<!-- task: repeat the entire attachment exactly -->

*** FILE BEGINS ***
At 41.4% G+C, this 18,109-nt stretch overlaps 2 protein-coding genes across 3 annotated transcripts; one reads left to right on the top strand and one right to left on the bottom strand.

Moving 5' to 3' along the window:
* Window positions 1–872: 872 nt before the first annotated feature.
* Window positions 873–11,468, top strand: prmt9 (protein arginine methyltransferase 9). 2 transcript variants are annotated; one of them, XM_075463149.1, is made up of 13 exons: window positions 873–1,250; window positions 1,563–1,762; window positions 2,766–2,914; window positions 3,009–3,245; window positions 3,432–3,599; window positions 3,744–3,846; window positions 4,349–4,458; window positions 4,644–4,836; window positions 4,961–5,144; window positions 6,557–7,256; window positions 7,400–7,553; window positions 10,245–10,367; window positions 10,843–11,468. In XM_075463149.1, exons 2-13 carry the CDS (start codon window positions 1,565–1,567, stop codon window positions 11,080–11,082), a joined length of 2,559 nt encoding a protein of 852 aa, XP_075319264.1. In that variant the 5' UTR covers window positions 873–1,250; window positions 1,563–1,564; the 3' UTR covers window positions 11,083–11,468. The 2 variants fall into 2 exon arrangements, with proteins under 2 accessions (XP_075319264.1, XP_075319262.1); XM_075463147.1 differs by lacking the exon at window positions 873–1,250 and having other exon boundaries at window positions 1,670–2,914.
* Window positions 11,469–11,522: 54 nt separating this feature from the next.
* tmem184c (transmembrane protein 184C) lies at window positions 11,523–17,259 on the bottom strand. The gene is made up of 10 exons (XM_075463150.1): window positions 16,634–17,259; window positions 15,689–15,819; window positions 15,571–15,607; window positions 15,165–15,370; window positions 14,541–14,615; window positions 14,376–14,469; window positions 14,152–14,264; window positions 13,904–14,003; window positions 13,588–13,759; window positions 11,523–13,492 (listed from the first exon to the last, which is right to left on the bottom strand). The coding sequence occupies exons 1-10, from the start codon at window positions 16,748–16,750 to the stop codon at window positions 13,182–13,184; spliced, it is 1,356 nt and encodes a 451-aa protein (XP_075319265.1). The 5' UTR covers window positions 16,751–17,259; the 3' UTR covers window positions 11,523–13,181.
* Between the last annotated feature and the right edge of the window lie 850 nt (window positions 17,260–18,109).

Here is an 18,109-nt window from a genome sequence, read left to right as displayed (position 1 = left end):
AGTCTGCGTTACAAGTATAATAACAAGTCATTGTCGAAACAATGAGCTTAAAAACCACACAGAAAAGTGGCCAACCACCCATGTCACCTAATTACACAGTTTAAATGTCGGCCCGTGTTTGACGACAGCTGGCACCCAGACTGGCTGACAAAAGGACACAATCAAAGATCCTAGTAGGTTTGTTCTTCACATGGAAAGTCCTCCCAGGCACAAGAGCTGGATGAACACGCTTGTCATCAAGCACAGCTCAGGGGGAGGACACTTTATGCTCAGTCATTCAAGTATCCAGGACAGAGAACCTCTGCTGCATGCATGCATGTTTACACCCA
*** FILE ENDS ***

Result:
At 41.4% G+C, this 18,109-nt stretch overlaps 2 protein-coding genes across 3 annotated transcripts; one reads left to right on the top strand and one right to left on the bottom strand.

Moving 5' to 3' along the window:
* Window positions 1–872: 872 nt before the first annotated feature.
* Window positions 873–11,468, top strand: prmt9 (protein arginine methyltransferase 9). 2 transcript variants are annotated; one of them, XM_075463149.1, is made up of 13 exons: window positions 873–1,250; window positions 1,563–1,762; window positions 2,766–2,914; window positions 3,009–3,245; window positions 3,432–3,599; window positions 3,744–3,846; window positions 4,349–4,458; window positions 4,644–4,836; window positions 4,961–5,144; window positions 6,557–7,256; window positions 7,400–7,553; window positions 10,245–10,367; window positions 10,843–11,468. In XM_075463149.1, exons 2-13 carry the CDS (start codon window positions 1,565–1,567, stop codon window positions 11,080–11,082), a joined length of 2,559 nt encoding a protein of 852 aa, XP_075319264.1. In that variant the 5' UTR covers window positions 873–1,250; window positions 1,563–1,564; the 3' UTR covers window positions 11,083–11,468. The 2 variants fall into 2 exon arrangements, with proteins under 2 accessions (XP_075319264.1, XP_075319262.1); XM_075463147.1 differs by lacking the exon at window positions 873–1,250 and having other exon boundaries at window positions 1,670–2,914.
* Window positions 11,469–11,522: 54 nt separating this feature from the next.
* tmem184c (transmembrane protein 184C) lies at window positions 11,523–17,259 on the bottom strand. The gene is made up of 10 exons (XM_075463150.1): window positions 16,634–17,259; window positions 15,689–15,819; window positions 15,571–15,607; window positions 15,165–15,370; window positions 14,541–14,615; window positions 14,376–14,469; window positions 14,152–14,264; window positions 13,904–14,003; window positions 13,588–13,759; window positions 11,523–13,492 (listed from the first exon to the last, which is right to left on the bottom strand). The coding sequence occupies exons 1-10, from the start codon at window positions 16,748–16,750 to the stop codon at window positions 13,182–13,184; spliced, it is 1,356 nt and encodes a 451-aa protein (XP_075319265.1). The 5' UTR covers window positions 16,751–17,259; the 3' UTR covers window positions 11,523–13,181.
* Between the last annotated feature and the right edge of the window lie 850 nt (window positions 17,260–18,109).

Here is an 18,109-nt window from a genome sequence, read left to right as displayed (position 1 = left end):
AGTCTGCGTTACAAGTATAATAACAAGTCATTGTCGAAACAATGAGCTTAAAAACCACACAGAAAAGTGGCCAACCACCCATGTCACCTAATTACACAGTTTAAATGTCGGCCCGTGTTTGACGACAGCTGGCACCCAGACTGGCTGACAAAAGGACACAATCAAAGATCCTAGTAGGTTTGTTCTTCACATGGAAAGTCCTCCCAGGCACAAGAGCTGGATGAACACGCTTGTCATCAAGCACAGCTCAGGGGGAGGACACTTTATGCTCAGTCATTCAAGTATCCAGGACAGAGAACCTCTGCTGCATGCATGCATGTTTACACCCA